Scameras and johns

The City of Worcester has likely heard enough from me regarding traffic cameras.

But that won’t stop me from a couple more comments:

1) Both Jo Hart and Konnie Lukes commented on the excellence of the presentation that a traffic camera company gave to the Council four years ago.  I would certainly hope that a salesperson could throw us a good pitch.  It is the job of our elected officials to review the claims of the salespeople, to talk with customers (past and present), and to dig deeper than a Powerpoint and a few handouts.

2) Someone on left a comment about how well Baltimore’s red light cameras have been working.  In fact, they work from beyond the grave!  A deceased police officer signed off on more than 2,000 tickets.  And their speed cameras work so well that they’ve needed to add school zones that are far away from schools.  There are other concerns about speed and red light cameras in Maryland, including inadequate testing for accuracy.  Color me unimpressed.

I would, of course, like to reiterate what Rick Rushton said: this would punish the owner of the car, not necessarily the person who actually had a traffic violation.

Regular readers of this blog know my passion for public works.  There are a great many things that can be done from a traffic engineering perspective to improve safety for both those in cars and pedestrians. 

Despite statements from some councilors and Ms. Hart, I do not believe this is a city full of crazy drivers who blow through red lights. 

Drivers are frustrated because this is a frustrating city to drive in.  As we learned from the latest CMRPC regional mobility study, there are too many people who take quick, one or two stop trips on I-290 because it is too much of a hassle to drive in the city.

Instead of trying to make money from bad intersections, we have an opportunity to save people money (caused by crashes) and solve some of the problems at those intersections. 

In other revenue generating vehicular news, everyone’s favorite gadfly has gotten one step closer in his quest to confiscate the cars of johns who are soliciting prostitutes.

Hartford had tried a similar program fifteen years ago.  Here’s how successful they were:

Once the cases arrived in court, judges often returned the vehicles to their owners. Sometimes the cars were registered in a wife’s name, a parent’s name, or were not fully paid off and were not worth seizing. Other times, the accused was not convicted and the car, by law, had to be returned.

Of dozens of cars it towed, the Hartford Police Department was awarded one: a 1973 Comet.

“And that’s because the guy didn’t contest it. He probably wanted to get rid of it,” said Capt. James Flaherty, commander of the city vice and narcotics division. “Seizing the cars proved more difficult than just hooking the cars and taking them away. I wish it was that easy.”

Easton, PA has also adopted this type of program in 2008, but had to discontinue the program due to legal challenges.  It’s unclear whether they’ve been able to restart their vehicle seizure program.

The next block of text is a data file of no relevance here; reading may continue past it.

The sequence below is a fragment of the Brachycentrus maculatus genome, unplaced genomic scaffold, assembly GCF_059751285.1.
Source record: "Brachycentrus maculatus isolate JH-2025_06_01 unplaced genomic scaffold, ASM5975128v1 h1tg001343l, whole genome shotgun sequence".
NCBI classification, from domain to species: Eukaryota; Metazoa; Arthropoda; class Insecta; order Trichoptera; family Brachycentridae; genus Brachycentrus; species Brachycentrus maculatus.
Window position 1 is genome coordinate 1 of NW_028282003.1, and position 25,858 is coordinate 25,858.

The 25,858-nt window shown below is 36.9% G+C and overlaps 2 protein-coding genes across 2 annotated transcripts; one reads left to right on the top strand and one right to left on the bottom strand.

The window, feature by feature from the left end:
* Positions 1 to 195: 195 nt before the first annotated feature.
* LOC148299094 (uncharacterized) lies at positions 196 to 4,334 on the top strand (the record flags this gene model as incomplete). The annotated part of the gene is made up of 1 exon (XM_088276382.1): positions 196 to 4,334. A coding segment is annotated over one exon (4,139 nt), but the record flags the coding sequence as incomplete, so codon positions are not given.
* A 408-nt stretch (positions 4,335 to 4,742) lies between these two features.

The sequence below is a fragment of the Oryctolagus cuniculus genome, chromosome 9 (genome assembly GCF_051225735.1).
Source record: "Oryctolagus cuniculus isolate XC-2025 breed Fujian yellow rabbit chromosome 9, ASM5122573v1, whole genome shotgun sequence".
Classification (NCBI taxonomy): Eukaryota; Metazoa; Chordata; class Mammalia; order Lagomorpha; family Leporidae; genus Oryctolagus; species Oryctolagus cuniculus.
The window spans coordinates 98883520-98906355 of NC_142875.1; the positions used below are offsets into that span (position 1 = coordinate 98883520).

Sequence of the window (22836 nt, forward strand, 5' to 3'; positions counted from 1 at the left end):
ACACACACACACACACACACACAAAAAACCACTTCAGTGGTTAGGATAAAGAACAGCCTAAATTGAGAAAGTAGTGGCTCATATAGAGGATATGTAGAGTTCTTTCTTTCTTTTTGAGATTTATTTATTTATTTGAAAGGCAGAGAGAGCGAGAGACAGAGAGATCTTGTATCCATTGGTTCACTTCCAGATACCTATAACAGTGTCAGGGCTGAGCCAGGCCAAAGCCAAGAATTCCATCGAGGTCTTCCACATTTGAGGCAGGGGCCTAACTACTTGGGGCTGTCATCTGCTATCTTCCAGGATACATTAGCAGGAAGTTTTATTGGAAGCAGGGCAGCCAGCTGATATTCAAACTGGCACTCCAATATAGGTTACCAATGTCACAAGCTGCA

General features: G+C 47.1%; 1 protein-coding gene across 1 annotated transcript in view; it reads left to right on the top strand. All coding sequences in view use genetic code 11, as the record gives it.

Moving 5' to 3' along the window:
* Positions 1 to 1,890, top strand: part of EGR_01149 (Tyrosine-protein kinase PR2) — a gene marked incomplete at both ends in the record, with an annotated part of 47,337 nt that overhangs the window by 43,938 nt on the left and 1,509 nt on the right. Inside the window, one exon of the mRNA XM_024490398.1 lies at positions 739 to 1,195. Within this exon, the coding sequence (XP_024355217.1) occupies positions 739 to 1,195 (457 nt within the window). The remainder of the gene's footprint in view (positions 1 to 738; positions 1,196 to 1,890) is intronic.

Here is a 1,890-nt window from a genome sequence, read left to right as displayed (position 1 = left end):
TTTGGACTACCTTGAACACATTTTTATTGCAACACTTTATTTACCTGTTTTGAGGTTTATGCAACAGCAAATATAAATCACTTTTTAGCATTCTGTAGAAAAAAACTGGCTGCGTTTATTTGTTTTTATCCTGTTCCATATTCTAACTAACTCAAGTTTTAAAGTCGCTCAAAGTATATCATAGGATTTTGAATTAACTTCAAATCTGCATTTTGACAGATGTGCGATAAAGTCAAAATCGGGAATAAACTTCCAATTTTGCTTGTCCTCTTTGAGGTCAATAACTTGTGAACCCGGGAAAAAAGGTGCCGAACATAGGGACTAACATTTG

Los Angeles and some other California communities had implemented similar vehicle seizure programs.  These ordinances were later overturned by the California Supreme Court.

While Portland, OR seems to have had success with its program, it’s unclear how many vehicles are seized from johns, though they do return most vehicles back to offenders.  You may read that the recidivism rate for those who had their cars seized in Portland is an extremely low 1%.  That figure is from a paper written more than a dozen years ago, and the statistics were from 1989-1993.  Only 5% of the cars seized were eventually forfeited, and — though I’ve been looking — I can find no long-term studies on recidivism or the effectiveness of this program.

As you can likely guess, some of the problems with this kind of program are similar to those with red light cameras.

You could be punishing the owner of the vehicle instead of the person who is accused of the violation.  This could be the wife or husband of the john, the john’s employer, a car rental or lease company.

Regarding vehicle seizure for johns, we’d be confiscating something before someone was convicted of a crime.  That makes me about as comfortable as putting a traffic camera company in charge of ticketing people.

And we’re still not clear on what we want. 

In the case of the red light cameras, it’s unclear whether we want safety or revenue.

In the case of seizing vehicles from johns, it’s unclear whether we want to reduce prostitution, reduce street prostitution, or reduce the appearance of prostitution.  Are we trying to shame the johns so that they won’t solicit again?  Scare potential johns from soliciting in the first place?

I cannot be the only one in this city who is becoming increasingly concerned about the emphasis on punishment, and especially on overpunishment.

There seems to be a view among some of our elected officials that a great majority (or at least vast minority) of our citizens are just one red light (or one red light district) away from causing massive social disturbances.  From some of the councilors’ comments yesterday afternoon (Rules) and last night (Council), one would think we were living in one big Rollerball-esque prostitution zone.

I think that if we have issues with certain crimes that we should be proactive about addressing the real causes of those crimes and not try to shame or rip off people.

And I think we really need to start wondering why we keep electing people who think most of Worcester is the scum of the earth.